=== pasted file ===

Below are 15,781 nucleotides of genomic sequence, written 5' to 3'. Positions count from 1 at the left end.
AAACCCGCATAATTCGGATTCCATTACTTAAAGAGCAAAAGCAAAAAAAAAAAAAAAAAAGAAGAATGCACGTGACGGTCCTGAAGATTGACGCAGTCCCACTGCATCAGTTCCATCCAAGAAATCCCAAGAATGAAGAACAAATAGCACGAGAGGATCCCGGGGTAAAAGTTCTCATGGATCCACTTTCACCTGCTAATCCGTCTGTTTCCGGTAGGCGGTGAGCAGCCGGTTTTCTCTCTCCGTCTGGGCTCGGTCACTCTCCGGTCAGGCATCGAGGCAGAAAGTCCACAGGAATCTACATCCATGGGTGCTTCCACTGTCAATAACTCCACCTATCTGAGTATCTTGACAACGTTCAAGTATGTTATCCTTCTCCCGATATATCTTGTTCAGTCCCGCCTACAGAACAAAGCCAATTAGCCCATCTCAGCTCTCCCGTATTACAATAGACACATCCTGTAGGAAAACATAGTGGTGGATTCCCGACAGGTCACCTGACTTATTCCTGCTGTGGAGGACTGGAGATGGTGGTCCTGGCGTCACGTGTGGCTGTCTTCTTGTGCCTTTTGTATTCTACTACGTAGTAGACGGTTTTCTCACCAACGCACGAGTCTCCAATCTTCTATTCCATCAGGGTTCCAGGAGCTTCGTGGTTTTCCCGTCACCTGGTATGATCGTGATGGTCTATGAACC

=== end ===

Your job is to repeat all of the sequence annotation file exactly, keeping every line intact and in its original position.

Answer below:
Below are 15,781 nucleotides of genomic sequence, written 5' to 3'. Positions count from 1 at the left end.
AAACCCGCATAATTCGGATTCCATTACTTAAAGAGCAAAAGCAAAAAAAAAAAAAAAAAAGAAGAATGCACGTGACGGTCCTGAAGATTGACGCAGTCCCACTGCATCAGTTCCATCCAAGAAATCCCAAGAATGAAGAACAAATAGCACGAGAGGATCCCGGGGTAAAAGTTCTCATGGATCCACTTTCACCTGCTAATCCGTCTGTTTCCGGTAGGCGGTGAGCAGCCGGTTTTCTCTCTCCGTCTGGGCTCGGTCACTCTCCGGTCAGGCATCGAGGCAGAAAGTCCACAGGAATCTACATCCATGGGTGCTTCCACTGTCAATAACTCCACCTATCTGAGTATCTTGACAACGTTCAAGTATGTTATCCTTCTCCCGATATATCTTGTTCAGTCCCGCCTACAGAACAAAGCCAATTAGCCCATCTCAGCTCTCCCGTATTACAATAGACACATCCTGTAGGAAAACATAGTGGTGGATTCCCGACAGGTCACCTGACTTATTCCTGCTGTGGAGGACTGGAGATGGTGGTCCTGGCGTCACGTGTGGCTGTCTTCTTGTGCCTTTTGTATTCTACTACGTAGTAGACGGTTTTCTCACCAACGCACGAGTCTCCAATCTTCTATTCCATCAGGGTTCCAGGAGCTTCGTGGTTTTCCCGTCACCTGGTATGATCGTGATGGTCTATGAACC